Come Sunday morning, I call United again. Our flight is confirmed, and we should be able to fly as planes are going to be allowed to fly out of Hawaii today. But the woman on the phone is asking us to NOT take the flight. Seems they can only get us to LA and not SF, and we would arrive in LA to late in the day for a flight to the Bay Area. And, it seems, LA airport has a 4-hour check in procedure that they were trying to help us avoid. In addition, United could not find us a room or car in LA, and we would not be allowed to stay in the airport, so they said this was a bad thing for us! So now we have to decide, stay in Hawaii and hope to catch a later plane soon, or at least get to the west coast and worry about what to do when we get there. Could this get any more stressful?

About 10 minutes later we received a call back from United (that surprised me as well! and were offered a Sunday night flight, arriving LA Monday morning at 6 AM, plenty of time to find “a flight” to the SF Bay Area they said. We took it. Check in at the airport was a two to three hour ordeal, and we were told we were getting on one of the first 5 commercial planes to fly that day, the first day that flights started leaving Hawaii! Ok, now the stress is back! Strangely enough though, the ordeal was getting through the ticket line, not security. Seems Hawaii ALWAYS x-rays all luggage anyway to stop people from taking fruit out of the state, so looking for “other” things in the baggage was trivial for them. Hawaii also has two screening areas you must pass through, so their security was considered very good for the time.

Well, to make a long story longer, the flight from Maui to LA was flawless, but packed, not an empty seat on the plane. We were thanked over and over by pilot and crew for trusting United to fly us safely home, and heard many times how they had lost crew and friends as well. Many, like us, were happy to finally be heading home almost week after being “stranded” in Hawaii. I slept, something I never seem to be able to do on planes.

We arrived in LA around 6 AM to an almost empty airport, which was strange. First or second flying day after 9/11, I would expect the place to be packed. We walked the “few blocks” to our scheduled connecting flight, a United Shuttle to San Francisco, and there was nobody waiting. Strange again. After 30 minutes, we boarded with maybe 10 to 15 others. Even more strange. The flight left almost immediately with all of about 20 people on board, and again they thanked us over and over for trusting them and flying United. With so many people stuck all over the country, I was amazed that this flight had only 12 people on it. Obviously people did not trust flying, and it was obvious here. Yet, it was a fast, uneventful flight, and we were finally home. What amazed me most about the plane trip was that flying on one of the first day possible days after the disaster was easier than flying today! That I do not get that.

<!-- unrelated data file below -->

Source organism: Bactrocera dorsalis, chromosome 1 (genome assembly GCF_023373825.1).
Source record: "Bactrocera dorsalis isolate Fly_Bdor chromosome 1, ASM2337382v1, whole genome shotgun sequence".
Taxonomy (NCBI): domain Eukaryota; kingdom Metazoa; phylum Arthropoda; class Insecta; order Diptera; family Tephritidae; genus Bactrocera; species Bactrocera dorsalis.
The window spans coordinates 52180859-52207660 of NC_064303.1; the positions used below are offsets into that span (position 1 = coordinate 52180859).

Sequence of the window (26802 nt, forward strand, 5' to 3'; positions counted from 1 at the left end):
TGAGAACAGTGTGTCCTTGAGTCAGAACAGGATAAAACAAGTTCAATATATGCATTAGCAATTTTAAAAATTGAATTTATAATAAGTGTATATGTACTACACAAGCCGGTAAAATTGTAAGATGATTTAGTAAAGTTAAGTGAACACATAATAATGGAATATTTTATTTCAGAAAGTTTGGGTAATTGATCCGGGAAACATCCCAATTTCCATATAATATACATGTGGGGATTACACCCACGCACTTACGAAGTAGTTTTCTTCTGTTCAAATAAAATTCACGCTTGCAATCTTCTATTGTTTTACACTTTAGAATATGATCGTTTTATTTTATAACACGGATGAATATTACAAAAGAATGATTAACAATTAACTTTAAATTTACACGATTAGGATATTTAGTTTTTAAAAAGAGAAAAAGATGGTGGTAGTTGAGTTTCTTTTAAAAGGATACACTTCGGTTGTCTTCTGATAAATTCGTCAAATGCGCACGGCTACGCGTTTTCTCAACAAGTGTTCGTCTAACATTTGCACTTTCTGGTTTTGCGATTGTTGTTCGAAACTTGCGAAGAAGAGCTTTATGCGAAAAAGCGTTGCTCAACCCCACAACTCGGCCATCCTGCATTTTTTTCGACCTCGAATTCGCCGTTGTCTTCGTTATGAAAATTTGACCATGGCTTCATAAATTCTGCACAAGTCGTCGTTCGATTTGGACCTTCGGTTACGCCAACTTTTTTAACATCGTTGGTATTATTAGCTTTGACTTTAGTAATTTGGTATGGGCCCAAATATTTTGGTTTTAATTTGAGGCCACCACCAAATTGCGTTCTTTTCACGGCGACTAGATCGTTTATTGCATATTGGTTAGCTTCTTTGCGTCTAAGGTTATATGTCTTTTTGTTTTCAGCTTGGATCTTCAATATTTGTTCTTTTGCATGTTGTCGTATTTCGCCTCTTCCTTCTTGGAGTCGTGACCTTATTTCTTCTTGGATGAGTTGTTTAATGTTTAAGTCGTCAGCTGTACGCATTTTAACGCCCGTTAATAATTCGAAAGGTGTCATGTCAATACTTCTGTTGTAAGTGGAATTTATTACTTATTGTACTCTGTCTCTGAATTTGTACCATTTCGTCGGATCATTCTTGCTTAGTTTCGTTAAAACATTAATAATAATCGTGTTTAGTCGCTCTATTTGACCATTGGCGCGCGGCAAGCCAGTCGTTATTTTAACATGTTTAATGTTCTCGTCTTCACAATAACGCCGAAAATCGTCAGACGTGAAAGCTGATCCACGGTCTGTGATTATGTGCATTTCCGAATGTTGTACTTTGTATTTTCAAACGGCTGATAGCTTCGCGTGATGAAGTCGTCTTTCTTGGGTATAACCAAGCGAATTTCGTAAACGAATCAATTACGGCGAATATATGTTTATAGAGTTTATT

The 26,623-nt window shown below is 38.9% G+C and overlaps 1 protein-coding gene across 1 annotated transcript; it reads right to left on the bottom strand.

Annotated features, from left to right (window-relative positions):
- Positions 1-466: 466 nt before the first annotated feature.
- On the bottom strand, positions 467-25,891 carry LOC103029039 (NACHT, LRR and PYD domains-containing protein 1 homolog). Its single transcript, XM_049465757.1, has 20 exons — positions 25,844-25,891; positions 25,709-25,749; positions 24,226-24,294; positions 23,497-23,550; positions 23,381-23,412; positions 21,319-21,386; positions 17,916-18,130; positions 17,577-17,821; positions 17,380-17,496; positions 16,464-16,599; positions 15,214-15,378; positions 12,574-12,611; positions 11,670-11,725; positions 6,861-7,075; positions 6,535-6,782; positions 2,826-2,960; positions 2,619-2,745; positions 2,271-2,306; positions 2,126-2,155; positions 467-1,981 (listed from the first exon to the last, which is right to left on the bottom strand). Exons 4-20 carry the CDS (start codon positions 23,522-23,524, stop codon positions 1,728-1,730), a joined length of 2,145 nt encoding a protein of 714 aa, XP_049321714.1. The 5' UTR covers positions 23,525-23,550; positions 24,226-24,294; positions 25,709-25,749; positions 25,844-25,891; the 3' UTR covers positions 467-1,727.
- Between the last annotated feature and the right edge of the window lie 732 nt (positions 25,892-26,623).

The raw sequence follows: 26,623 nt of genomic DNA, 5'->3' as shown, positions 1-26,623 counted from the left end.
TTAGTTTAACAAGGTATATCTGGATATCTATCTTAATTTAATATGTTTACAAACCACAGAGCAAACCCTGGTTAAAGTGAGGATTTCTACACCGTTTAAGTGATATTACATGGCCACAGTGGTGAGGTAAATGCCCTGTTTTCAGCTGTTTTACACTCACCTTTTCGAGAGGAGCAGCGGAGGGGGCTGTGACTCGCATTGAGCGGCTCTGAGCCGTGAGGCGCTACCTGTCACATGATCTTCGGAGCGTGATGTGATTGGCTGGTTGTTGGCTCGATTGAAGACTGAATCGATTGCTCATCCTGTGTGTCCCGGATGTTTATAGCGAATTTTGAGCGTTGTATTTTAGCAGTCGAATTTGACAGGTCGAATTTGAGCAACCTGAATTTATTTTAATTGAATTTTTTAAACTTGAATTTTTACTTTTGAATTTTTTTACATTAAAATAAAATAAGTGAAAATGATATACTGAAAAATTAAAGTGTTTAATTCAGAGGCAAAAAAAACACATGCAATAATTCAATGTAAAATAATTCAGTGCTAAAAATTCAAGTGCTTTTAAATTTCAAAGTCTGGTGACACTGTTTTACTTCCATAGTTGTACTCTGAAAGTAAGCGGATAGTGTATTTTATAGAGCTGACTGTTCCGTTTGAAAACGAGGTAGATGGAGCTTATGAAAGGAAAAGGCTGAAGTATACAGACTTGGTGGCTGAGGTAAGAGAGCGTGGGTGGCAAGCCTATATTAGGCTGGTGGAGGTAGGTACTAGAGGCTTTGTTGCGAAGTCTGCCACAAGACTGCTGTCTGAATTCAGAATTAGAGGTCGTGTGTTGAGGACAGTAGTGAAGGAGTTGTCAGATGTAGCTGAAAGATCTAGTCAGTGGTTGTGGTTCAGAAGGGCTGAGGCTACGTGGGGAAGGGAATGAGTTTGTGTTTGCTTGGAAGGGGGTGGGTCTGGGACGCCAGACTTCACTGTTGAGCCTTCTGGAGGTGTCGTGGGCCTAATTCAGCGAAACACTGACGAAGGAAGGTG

Long and short of it, we were happy to finally be home and “safe”, almost a week late, but home at last. But every September 11th, I not only recall the terrible tragedy that occurred, but I recall being stuck on a small island in the Pacific for a week, and realize just how much worse things could have been had the disaster been more wide spread. As a country, we were lucky it was not worse.

It was a sad day; one we will all remember as our parents’ generation remembers Pearl Harbor. I often wonder if the world will ever return to “normal”, what ever that may be now, or have we just seen the tip of the iceberg? My wife and I talk about going back to Hawaii again later this year, first time since the event. And yes, it does cause us both to stop and think about the last trip, and wonder just how much extra “stuff” we will both pack this time!